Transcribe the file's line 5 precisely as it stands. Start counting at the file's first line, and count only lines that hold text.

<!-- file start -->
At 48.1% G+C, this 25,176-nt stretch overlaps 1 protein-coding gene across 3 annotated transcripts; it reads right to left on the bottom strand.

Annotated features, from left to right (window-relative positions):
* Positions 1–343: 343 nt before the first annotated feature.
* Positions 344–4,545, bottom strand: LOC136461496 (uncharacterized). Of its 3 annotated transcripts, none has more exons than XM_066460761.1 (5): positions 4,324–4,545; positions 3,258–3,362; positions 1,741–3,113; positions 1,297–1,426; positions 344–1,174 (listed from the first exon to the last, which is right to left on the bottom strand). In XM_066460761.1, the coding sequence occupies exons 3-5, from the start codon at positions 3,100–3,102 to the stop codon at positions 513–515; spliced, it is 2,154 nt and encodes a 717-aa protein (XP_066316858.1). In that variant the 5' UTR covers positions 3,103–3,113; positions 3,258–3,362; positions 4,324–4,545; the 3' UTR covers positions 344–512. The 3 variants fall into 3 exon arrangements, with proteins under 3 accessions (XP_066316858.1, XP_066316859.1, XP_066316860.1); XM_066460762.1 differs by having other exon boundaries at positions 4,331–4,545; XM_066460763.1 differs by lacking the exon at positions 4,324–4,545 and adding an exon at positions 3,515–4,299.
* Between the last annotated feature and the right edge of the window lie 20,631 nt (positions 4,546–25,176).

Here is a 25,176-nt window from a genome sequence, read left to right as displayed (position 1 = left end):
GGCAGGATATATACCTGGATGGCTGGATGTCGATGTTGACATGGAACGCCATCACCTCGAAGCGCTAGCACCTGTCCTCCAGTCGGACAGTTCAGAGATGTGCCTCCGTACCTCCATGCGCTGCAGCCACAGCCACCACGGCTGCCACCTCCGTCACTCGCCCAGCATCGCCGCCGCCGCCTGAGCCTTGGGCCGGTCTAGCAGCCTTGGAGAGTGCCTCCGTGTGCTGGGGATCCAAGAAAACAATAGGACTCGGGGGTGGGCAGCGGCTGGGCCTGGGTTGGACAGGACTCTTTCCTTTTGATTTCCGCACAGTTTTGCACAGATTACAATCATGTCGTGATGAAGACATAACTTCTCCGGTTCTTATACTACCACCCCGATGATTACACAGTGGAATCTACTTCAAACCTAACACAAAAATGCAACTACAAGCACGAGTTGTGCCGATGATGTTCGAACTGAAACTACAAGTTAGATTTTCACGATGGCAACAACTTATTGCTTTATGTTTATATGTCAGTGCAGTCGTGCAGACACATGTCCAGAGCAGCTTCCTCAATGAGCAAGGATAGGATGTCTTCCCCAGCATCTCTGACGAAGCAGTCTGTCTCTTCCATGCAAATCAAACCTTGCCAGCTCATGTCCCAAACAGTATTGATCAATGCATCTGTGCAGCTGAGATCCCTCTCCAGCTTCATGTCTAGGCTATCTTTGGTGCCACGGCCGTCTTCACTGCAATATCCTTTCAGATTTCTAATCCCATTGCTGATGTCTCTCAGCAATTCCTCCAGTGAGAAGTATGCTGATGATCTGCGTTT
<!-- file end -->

* Between the last annotated feature and the right edge of the window lie 20,631 nt (positions 4,546–25,176).